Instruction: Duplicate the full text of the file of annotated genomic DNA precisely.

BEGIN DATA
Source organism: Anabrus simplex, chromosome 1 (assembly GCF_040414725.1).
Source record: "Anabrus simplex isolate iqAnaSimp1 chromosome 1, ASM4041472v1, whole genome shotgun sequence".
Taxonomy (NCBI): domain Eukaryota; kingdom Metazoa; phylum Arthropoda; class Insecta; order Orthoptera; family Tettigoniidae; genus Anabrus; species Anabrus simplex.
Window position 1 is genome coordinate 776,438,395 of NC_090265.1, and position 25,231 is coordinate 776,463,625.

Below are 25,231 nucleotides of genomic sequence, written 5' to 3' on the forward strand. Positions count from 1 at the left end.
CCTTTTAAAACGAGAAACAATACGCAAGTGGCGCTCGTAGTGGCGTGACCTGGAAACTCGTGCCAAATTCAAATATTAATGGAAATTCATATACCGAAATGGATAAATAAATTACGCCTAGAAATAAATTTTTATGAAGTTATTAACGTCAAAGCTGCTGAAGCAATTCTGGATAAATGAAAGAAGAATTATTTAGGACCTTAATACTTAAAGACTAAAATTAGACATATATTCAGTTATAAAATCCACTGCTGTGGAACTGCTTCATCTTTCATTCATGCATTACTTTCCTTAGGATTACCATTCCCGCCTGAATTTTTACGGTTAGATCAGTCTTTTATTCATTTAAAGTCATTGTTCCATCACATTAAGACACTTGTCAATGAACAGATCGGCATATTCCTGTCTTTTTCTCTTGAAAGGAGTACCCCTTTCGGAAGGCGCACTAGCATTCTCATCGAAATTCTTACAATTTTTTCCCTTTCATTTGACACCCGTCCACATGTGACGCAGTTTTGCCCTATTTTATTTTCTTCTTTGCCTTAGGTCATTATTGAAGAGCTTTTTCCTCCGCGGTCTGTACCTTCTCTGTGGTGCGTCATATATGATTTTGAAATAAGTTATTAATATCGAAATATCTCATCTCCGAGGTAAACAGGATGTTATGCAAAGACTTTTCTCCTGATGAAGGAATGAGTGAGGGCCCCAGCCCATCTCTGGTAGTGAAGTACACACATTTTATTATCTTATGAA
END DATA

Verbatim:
Source organism: Anabrus simplex, chromosome 1 (assembly GCF_040414725.1).
Source record: "Anabrus simplex isolate iqAnaSimp1 chromosome 1, ASM4041472v1, whole genome shotgun sequence".
Taxonomy (NCBI): domain Eukaryota; kingdom Metazoa; phylum Arthropoda; class Insecta; order Orthoptera; family Tettigoniidae; genus Anabrus; species Anabrus simplex.
Window position 1 is genome coordinate 776,438,395 of NC_090265.1, and position 25,231 is coordinate 776,463,625.

Below are 25,231 nucleotides of genomic sequence, written 5' to 3' on the forward strand. Positions count from 1 at the left end.
CCTTTTAAAACGAGAAACAATACGCAAGTGGCGCTCGTAGTGGCGTGACCTGGAAACTCGTGCCAAATTCAAATATTAATGGAAATTCATATACCGAAATGGATAAATAAATTACGCCTAGAAATAAATTTTTATGAAGTTATTAACGTCAAAGCTGCTGAAGCAATTCTGGATAAATGAAAGAAGAATTATTTAGGACCTTAATACTTAAAGACTAAAATTAGACATATATTCAGTTATAAAATCCACTGCTGTGGAACTGCTTCATCTTTCATTCATGCATTACTTTCCTTAGGATTACCATTCCCGCCTGAATTTTTACGGTTAGATCAGTCTTTTATTCATTTAAAGTCATTGTTCCATCACATTAAGACACTTGTCAATGAACAGATCGGCATATTCCTGTCTTTTTCTCTTGAAAGGAGTACCCCTTTCGGAAGGCGCACTAGCATTCTCATCGAAATTCTTACAATTTTTTCCCTTTCATTTGACACCCGTCCACATGTGACGCAGTTTTGCCCTATTTTATTTTCTTCTTTGCCTTAGGTCATTATTGAAGAGCTTTTTCCTCCGCGGTCTGTACCTTCTCTGTGGTGCGTCATATATGATTTTGAAATAAGTTATTAATATCGAAATATCTCATCTCCGAGGTAAACAGGATGTTATGCAAAGACTTTTCTCCTGATGAAGGAATGAGTGAGGGCCCCAGCCCATCTCTGGTAGTGAAGTACACACATTTTATTATCTTATGAA